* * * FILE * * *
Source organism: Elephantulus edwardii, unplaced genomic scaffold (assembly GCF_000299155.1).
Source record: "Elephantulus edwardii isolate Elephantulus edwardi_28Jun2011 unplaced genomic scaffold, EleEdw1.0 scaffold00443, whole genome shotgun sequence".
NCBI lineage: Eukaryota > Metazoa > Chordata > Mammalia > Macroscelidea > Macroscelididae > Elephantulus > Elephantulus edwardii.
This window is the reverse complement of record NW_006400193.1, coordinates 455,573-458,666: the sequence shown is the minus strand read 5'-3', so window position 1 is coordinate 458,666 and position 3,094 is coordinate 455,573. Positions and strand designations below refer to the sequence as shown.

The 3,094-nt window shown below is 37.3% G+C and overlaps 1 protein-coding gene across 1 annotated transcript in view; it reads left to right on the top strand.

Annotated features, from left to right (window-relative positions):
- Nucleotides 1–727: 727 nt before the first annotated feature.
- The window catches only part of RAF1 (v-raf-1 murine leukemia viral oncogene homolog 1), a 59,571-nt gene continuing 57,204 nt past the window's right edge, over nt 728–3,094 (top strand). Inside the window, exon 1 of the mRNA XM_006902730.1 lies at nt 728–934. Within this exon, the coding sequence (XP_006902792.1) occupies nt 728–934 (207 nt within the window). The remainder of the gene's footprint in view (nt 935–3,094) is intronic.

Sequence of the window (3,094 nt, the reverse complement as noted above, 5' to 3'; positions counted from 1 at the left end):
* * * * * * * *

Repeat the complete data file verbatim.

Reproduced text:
Source organism: Elephantulus edwardii, unplaced genomic scaffold (assembly GCF_000299155.1).
Source record: "Elephantulus edwardii isolate Elephantulus edwardi_28Jun2011 unplaced genomic scaffold, EleEdw1.0 scaffold00443, whole genome shotgun sequence".
NCBI lineage: Eukaryota > Metazoa > Chordata > Mammalia > Macroscelidea > Macroscelididae > Elephantulus > Elephantulus edwardii.
This window is the reverse complement of record NW_006400193.1, coordinates 455,573-458,666: the sequence shown is the minus strand read 5'-3', so window position 1 is coordinate 458,666 and position 3,094 is coordinate 455,573. Positions and strand designations below refer to the sequence as shown.

The 3,094-nt window shown below is 37.3% G+C and overlaps 1 protein-coding gene across 1 annotated transcript in view; it reads left to right on the top strand.

Annotated features, from left to right (window-relative positions):
- Nucleotides 1–727: 727 nt before the first annotated feature.
- The window catches only part of RAF1 (v-raf-1 murine leukemia viral oncogene homolog 1), a 59,571-nt gene continuing 57,204 nt past the window's right edge, over nt 728–3,094 (top strand). Inside the window, exon 1 of the mRNA XM_006902730.1 lies at nt 728–934. Within this exon, the coding sequence (XP_006902792.1) occupies nt 728–934 (207 nt within the window). The remainder of the gene's footprint in view (nt 935–3,094) is intronic.

Sequence of the window (3,094 nt, the reverse complement as noted above, 5' to 3'; positions counted from 1 at the left end):